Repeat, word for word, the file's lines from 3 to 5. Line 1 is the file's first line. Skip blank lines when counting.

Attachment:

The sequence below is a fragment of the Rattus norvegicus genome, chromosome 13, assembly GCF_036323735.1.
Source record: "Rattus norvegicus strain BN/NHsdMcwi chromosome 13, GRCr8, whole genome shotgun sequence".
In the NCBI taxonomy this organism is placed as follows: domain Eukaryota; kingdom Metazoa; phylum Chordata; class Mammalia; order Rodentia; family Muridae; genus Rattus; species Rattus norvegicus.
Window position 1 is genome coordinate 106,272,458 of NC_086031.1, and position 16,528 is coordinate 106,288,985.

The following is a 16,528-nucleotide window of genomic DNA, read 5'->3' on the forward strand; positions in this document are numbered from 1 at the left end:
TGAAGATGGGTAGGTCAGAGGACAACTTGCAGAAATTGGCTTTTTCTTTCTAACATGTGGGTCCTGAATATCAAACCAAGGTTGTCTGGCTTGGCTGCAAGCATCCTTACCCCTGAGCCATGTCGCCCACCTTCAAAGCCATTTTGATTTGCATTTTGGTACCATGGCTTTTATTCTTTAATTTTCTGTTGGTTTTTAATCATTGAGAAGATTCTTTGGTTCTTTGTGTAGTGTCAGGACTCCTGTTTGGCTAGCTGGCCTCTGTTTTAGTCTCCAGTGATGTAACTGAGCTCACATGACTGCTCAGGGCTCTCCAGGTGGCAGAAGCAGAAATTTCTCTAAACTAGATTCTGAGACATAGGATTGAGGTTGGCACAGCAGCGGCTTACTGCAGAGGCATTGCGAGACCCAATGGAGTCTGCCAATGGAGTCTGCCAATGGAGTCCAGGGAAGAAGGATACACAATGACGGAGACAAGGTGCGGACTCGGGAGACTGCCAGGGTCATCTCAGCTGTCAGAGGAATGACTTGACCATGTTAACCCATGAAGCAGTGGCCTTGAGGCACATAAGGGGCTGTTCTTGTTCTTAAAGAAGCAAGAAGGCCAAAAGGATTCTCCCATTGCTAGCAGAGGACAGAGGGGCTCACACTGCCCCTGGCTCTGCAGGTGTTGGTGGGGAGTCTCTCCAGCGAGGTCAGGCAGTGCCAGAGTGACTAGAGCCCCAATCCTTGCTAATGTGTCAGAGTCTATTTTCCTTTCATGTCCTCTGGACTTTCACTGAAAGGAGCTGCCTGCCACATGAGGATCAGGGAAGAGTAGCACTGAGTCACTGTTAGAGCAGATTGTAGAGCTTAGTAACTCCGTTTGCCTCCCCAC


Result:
In the NCBI taxonomy this organism is placed as follows: domain Eukaryota; kingdom Metazoa; phylum Chordata; class Mammalia; order Rodentia; family Muridae; genus Rattus; species Rattus norvegicus.
Window position 1 is genome coordinate 106,272,458 of NC_086031.1, and position 16,528 is coordinate 106,288,985.

The following is a 16,528-nucleotide window of genomic DNA, read 5'->3' on the forward strand; positions in this document are numbered from 1 at the left end: